- Remesh, a Brooklyn-based software company utilizing artificial intelligence to reinvent the way organizations conduct research, raised $25 million in Series A2 funding. General Catalyst led the round, and was joined by investors including LionBird and North Coast Ventures.

- Interos, an Arlington, Va.-based multi-tier, multi-factor third-party risk management platform, raised $17.5 million in Series B funding. Venrock led the round, and was joined by investors including Kleiner Perkins.

- Validere, a Canada-based informatics platform that helps energy companies realize efficiencies through product quality insights, raised $15 million in Series A funding. Wing VC led the round, and was joined by investors including Greylock Partners and Sallyport Investments.

- Akur8, a Paris-based AI insurance pricing solution, raised €8 million ($9 million) in Series A funding. Investors include BlackFin Capital Partners and MTech Capital.

- Cleanshelf, a San Mateo, Calif.-based SaaS spend optimization solution, raised $8 million in Series A funding round. Dawn Capital led the round, and was joined by investors including LAUNCHub.

- Perimeter 81, a secure access service edge (SASE) provider, raised $4.5 million in Series A funding. Toba Capital led the round.

- Pragma, a gaming back-end engine, raised $4.2 million in seed funding. Upfront Ventures led the round, and was joined by investors including Advancit Capital.

- Monograph, a San Francisco-based technology company, raised $1.9 million in funding. Homebrew Ventures and Parade Ventures co-led the round, and were joined by investors including Designer Fund, Hustle VC. 


- Kymera Therapeutics, a biotechnology company aimed at targeted protein degradation to invent breakthrough protein degrader medicines for patients, raised $102 million in Series C funding. Biotechnology Value Fund and Redmile Group co-led the round, and was joined by investors including Wellington Management Company, Bain Capital Life Sciences, Janus Henderson Investors BlackRock, and Rock Springs Capital.

- Silverback Therapeutics, a Seattle-based biopharmaceutical company, raised $78.5 million in Series B funding. U.S. Venture Partners led the round, and was joined by investors including Nextech Invest Ltd., Hunt Investment Group, Pontifax Venture Capital, Colt Ventures LP, NS Investment, OrbiMed Advisors LLC, Bristol-Meyers Squibb and Alexandria Venture Investments.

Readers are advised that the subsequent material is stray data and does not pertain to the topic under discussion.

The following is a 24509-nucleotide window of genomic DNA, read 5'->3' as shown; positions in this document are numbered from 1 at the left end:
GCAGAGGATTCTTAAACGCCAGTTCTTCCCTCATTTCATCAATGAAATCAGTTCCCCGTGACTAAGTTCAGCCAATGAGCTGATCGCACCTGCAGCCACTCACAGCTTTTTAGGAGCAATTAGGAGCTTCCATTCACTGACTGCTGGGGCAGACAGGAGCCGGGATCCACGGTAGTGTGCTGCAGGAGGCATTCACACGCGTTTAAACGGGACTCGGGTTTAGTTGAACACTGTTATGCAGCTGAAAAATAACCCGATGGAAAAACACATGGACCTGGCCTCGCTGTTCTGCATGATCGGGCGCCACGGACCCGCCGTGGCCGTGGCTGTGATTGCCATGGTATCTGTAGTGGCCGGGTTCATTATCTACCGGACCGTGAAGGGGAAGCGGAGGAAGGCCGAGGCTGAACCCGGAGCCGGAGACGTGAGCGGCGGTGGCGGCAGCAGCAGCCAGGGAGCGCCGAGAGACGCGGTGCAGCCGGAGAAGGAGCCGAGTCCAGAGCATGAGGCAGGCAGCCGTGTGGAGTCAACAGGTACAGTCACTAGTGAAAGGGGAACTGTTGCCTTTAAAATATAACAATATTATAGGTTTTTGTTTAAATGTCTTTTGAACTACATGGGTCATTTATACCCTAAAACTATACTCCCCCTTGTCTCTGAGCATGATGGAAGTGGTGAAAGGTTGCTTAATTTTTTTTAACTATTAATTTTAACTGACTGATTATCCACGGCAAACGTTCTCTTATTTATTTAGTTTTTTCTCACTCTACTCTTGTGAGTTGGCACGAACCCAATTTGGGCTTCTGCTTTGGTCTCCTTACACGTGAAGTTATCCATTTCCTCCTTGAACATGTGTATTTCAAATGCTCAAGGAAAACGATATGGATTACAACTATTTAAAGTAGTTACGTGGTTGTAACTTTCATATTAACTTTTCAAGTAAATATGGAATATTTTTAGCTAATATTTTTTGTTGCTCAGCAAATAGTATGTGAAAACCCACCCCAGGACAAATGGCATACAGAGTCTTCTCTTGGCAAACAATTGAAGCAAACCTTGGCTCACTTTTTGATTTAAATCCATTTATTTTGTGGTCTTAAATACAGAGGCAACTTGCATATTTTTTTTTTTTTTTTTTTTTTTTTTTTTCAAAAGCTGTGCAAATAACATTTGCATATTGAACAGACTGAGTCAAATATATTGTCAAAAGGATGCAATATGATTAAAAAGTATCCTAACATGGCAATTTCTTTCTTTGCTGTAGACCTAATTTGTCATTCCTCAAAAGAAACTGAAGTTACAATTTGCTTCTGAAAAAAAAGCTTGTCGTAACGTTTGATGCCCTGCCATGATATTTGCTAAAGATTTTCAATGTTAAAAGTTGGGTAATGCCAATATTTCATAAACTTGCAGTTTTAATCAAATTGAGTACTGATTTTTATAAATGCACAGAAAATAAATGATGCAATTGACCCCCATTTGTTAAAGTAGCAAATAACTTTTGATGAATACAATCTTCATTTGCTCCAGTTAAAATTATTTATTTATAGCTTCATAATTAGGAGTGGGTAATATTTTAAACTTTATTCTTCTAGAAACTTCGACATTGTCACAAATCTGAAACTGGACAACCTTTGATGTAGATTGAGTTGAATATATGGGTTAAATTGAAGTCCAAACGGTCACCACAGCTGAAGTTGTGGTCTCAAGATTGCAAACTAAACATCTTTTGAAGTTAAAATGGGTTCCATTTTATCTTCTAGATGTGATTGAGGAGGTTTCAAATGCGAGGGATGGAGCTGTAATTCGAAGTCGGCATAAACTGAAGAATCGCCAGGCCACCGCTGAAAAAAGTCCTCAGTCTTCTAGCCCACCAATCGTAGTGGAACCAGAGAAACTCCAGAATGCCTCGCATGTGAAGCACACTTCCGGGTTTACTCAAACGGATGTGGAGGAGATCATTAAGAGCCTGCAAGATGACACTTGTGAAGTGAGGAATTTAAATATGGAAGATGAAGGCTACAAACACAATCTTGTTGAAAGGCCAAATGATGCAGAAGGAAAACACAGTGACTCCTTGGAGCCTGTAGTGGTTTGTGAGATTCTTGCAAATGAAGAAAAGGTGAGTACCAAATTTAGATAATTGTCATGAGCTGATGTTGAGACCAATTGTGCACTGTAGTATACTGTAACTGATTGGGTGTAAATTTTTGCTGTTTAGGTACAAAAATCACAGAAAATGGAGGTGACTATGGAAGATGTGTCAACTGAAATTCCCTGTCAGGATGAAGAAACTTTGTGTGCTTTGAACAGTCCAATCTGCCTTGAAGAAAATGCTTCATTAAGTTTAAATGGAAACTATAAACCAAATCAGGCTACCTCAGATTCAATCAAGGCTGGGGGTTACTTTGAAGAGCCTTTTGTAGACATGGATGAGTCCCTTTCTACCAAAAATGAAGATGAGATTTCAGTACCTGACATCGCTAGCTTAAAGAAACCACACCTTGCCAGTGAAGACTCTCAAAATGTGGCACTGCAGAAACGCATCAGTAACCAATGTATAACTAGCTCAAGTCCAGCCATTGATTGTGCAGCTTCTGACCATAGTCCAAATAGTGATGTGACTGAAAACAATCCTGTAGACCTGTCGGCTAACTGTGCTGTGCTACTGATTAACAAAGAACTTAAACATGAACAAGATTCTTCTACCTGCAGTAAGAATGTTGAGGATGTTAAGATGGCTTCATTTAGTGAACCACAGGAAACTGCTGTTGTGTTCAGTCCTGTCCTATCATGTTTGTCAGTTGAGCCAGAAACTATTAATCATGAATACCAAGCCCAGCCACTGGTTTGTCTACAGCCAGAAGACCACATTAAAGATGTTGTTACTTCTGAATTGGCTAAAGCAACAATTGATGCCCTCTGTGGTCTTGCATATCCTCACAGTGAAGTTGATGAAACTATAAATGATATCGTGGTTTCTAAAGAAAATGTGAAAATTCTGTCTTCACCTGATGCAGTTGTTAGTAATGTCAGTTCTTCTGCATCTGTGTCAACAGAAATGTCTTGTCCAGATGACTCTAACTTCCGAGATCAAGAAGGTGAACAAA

- ZBiotics, a San Francisco-based maker of genetically engineered probiotics, raised $2.3 million in seed funding. Oyster Ventures led the round.


- ICV Partners acquired Diversified Restaurant Holdings, a group of Troy, Mich.-based franchisees for Buffalo Wild Wings with 64 sports bars across five states. Financial terms weren't disclosed. 

- Xirgo Technologies, a portfolio company of HKW, acquired the assets and technology of Owlcam, a Palo Alto-based developer of security cameras for cars. Financial terms of the transaction were not disclosed.


- Kantar acquired Mavens of London, a London-based data-led, digital marketing and analytics consultancy. Financial terms weren't disclosed. 


- Imara, a Boston-based biotech developing small molecule therapies for rare genetic disorders, raised $71 million in an offering of 4.5 million shares priced at $16 apiece, the low end of its range. It posted a loss of $23.5 million in 2019. New Enterprise Associates (31.8% pre-offering), Lundbeckfond Invest (16.3%), and Pfizer (11.2%) back the firm. It plans to trade on the Nasdaq as “IMRA.” Read more.


- First American Financial Corporation acquired Docutech, an Idaho Falls, Idaho-based provider of document, eClose, and fulfillment technology for the mortgage industry. The seller was Serent Capital.

- Edison Partners sold Scivantage, a Jersey City, N.J.-based provider of financial markets data and insights, trading platforms, and open data and technology platforms, to Refinitiv. The exit generated a nearly 3x return for Edison Partners.


- Felicis Ventures, a Palo Alto, Calif.-based venture capital firm, raised $510 million for its seventh fund. 


- Sandra Ackermann-Schaufler joined Meketa Investment Group as a principal.